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This time, a Dooley is trying to beat the Dawgs
Question of the Day
ATHENS, GA. (AP) - Derek Dooley says it’s no big deal. His father knows better.
So Vince Dooley is sitting this one out.
The retired Georgia coach will naturally be cheering for his son when Tennessee faces the Bulldogs at Sanford Stadium on Saturday. But the thought of a Dooley pulling for the visiting team between the hedges _ well, that was just a little too awkward even for a proud dad whose son followed in his footsteps.
For the first time, Vince Dooley will take in a Georgia home game from his couch, just a few miles away, rooting for the Vols where no one can see.
“I’m going to sit down and just watch the game on television,” he said in a telephone interview Thursday. “It’s really a lot easier in a lot of ways.”
Dooley coached the Bulldogs for 25 years, leading them to six Southeastern Conference titles and the national championship in 1980. After retiring as a coach, he continued to serve as athletic director until being forced into retirement by university president Michael Adams in 2004.
Now 78, Dooley is still a popular figure at Georgia and that’s where his loyalties remain. But his son Derek was hired this year to coach at SEC East rival Tennessee, making it inevitable that one day out of every year Vince would be favoring orange over red and black.
“I pull for my family. If I don’t pull for my family, I won’t be married very long,” he joked.
Georgia coach Mark Richt said he understands why the man who hired him nearly a decade ago and usually attends every home game wouldn’t want to be around for this one.
“I think that was a smart move,” Richt said. “He doesn’t want to go into Sanford Stadium and root against Georgia. And he doesn’t want to ever root against his son. So he can’t win.”
Derek Dooley said the whole thing is overblown.
“A lot of people are trying to make something out of this,” the 42-year-old coach said. “I left Athens when I was 18. I know I’m not old, but that was a long time ago. I’ve worn a lot of colors since that time.”
For instance, he coached on Nick Saban’s staff at LSU, which gave him three chances to go against his father’s old team. The Tigers won twice, including a blowout win in the 2003 conference championship game. The Bulldogs won in a rout when the teams played in 2004 at Sanford Stadium.
Derek figures it was more emotional returning to Tiger Stadium last week to face LSU than anything he’ll feel this Saturday. He spent five very important years of his life in Baton Rouge, learning the ropes under one of college football’s best coaches.
“I’ve coached there already as an opponent,” Dooley said from Knoxville. “I’ve played there as an opponent. There won’t be any nostalgia. Probably more at LSU than there would be at Georgia. It’s a very different place than when I grew up.”
That won’t make it any easier for his father.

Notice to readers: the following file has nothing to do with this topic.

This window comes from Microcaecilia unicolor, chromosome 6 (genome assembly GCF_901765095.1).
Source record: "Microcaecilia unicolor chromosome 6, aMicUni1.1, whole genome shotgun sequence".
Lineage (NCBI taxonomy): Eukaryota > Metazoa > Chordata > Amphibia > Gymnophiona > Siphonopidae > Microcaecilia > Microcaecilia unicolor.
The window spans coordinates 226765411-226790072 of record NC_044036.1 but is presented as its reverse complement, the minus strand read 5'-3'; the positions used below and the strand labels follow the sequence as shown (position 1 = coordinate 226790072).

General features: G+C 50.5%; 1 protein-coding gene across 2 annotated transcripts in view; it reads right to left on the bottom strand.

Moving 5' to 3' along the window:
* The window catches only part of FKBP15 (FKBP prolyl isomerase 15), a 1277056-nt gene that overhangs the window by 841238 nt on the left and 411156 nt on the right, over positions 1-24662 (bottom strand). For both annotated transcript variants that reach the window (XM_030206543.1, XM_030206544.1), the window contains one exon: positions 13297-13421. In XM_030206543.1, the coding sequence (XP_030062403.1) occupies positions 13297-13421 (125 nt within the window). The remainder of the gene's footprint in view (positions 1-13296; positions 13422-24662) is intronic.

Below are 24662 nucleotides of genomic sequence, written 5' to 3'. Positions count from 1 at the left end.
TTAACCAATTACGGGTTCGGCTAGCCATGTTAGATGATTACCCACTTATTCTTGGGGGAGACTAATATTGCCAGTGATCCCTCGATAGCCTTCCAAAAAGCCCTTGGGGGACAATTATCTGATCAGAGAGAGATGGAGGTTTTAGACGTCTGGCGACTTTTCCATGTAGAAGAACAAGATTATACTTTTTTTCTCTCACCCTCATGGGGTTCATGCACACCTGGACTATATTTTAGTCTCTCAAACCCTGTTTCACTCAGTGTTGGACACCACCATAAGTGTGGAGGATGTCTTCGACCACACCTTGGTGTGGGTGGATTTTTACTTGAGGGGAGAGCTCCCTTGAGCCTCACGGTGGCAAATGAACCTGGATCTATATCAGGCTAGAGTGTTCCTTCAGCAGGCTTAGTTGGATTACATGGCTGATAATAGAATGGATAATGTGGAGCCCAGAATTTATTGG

“In a perfect world, I’d rather him be farther away and not in the same conference. I wish he had been in the far West and not so close,” Vince said. “But it is what it is. We’ll make the make the best of it. I am very proud of him.”
Both teams are desperate for a win.
The Bulldogs (1-4, 0-3 SEC) are mired in a four-game losing streak, their longest since 1990. Tennessee (2-3, 0-2) is coming off a bitter loss to LSU, giving up the winning touchdown with no time on the clock after giving the Tigers an extra play by having too many defenders on the field.
Vince Dooley knows his son has a difficult rebuilding job after taking over a once-powerhouse program that is on its third coach in three years.
“He’s got a tough road, a real tough road,” the father said. “They had a great opportunity to win last week. I doubt they’ll have too many of those opportunities. They’re down in quality and quantity.”
Derek grew up at his father’s side, often sitting in on the post-game news conferences. Vince would have preferred that his son go into another line of work, and that seemed likely when he graduated from Virginia with a degree in government and foreign affairs, then earned a law degree from Georgia.
The younger Dooley practiced law in Atlanta for nearly two years before the family business called.
“I tried to steer him in another direction,” Vince said. “He went to law school and did a good job. I thought he might go into public service. I thought he would be very good at it. But you’ve got to follow your own passions, and that’s what he ended up doing.”
Derek looks at his childhood in Athens from an entirely different perspective. It was a great experience, but he’s all grown up now.
“The Athens that I knew and the Georgia that I knew was my dad coaching as a kid. And that’s it,” he said. “When he stopped coaching and when I went to college, that ended.”
Of course, going into coaching is putting a strain on his mother _ especially the last two games. The galling loss to LSU was preceded by a double-overtime win over UAB.
But, unlike her husband, Barbara Dooley intends to be at Sanford Stadium with the rest of the family, putting away her Georgia colors for one week to cheer on her youngest son.
“She keeps asking me, ‘Why an I putting myself through this again? I went through this for 25 years here with you, and now I’m going through it again,’” Vince said with a chuckle. “You can imagine being a wife for all those games. Now your baby son is involved in the same thing.”
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